I’ve been keeping up with my participation in CountryThreads Dirty Dozen UFO Challenge with the exception of January in which I was a week late but otherwise February and March I was done before the end of the month. January’s UFO finish is one project from last year, blocks were made and the top needed to be assembled and quilted and February and March were UFOs, flimsies, from 2013, the year I retired. Here are the deets:

Modern Puzzle Pattern by Christa Watson 

I originally was planning on making Pat Sloan’s Stoplight pattern and had all of the 2.5” strips done but the squares still needed to be cut. I switched patterns when I saw Janine’s Quilts From the Little House Modern Puzzle Quilt which only uses strips and no squares.

Size: 54” x 72”, 8” blocks, fabrics used were mostly from Pat Sloan collections with some Bonnie and Camille and Crazy/Mom Good Neighbor fabrics.

Quilting was vertical wavey lines using variegated threads of primary colors.

The backing was pieced using leftover blocks, several decade old dark blue print with a Connecting Threads stripe print. It still wasn’t long enough so I had to several inches of a denim print leftover from the backing from the I Love London quilt. My yardage of Pat Sloan fabrics is dwindling and had to scrounge to find the red tone on tone print which there was enough for the binding.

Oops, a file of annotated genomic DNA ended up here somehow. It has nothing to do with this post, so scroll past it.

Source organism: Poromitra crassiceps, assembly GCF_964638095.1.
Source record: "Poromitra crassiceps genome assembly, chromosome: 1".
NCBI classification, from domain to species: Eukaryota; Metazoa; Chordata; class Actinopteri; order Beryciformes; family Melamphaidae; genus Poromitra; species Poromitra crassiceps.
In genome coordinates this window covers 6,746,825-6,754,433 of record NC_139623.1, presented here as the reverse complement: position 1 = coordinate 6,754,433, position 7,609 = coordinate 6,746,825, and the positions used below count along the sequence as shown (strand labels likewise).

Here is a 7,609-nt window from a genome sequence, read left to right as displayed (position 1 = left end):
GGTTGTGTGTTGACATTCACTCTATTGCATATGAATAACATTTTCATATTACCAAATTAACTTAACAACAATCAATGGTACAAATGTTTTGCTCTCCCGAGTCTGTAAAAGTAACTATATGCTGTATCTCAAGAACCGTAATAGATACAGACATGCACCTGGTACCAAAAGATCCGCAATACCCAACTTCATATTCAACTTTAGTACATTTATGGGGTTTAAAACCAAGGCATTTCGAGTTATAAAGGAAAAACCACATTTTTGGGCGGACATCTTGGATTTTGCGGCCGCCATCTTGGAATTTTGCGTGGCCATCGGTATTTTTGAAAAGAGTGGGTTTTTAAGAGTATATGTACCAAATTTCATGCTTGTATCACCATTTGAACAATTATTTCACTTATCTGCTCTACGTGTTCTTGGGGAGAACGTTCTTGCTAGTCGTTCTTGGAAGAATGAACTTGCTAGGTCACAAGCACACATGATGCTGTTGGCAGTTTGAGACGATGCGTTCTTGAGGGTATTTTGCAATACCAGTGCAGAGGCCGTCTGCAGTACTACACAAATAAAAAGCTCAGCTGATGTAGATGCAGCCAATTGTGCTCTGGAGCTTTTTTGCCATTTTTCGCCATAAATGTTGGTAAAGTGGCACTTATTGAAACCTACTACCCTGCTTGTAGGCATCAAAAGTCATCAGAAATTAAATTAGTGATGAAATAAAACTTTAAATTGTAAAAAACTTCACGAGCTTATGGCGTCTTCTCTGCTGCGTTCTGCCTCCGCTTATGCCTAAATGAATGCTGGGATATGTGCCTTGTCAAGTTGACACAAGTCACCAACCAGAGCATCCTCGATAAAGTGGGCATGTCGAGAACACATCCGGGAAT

Fig Tree Square

I retired in 2013 and one of my goals was to use some of the bundles purchased from the Fat Quarter Shop. I remember my subscription to the Moda Fabric of the Month Club which I received twelve fat quarters from different Moda designers. I designed this quilt top based on the fat quarters of the Butterscotch and Roses fabric line designed by Fig Tree; I used the floral fat quarters for the plain blocks in a controlled layout and the smaller prints for the rail blocks along with yardage of the rick rack and gingham from other Fig Tree fabric lines. Again the layout for the rail blocks was controlled.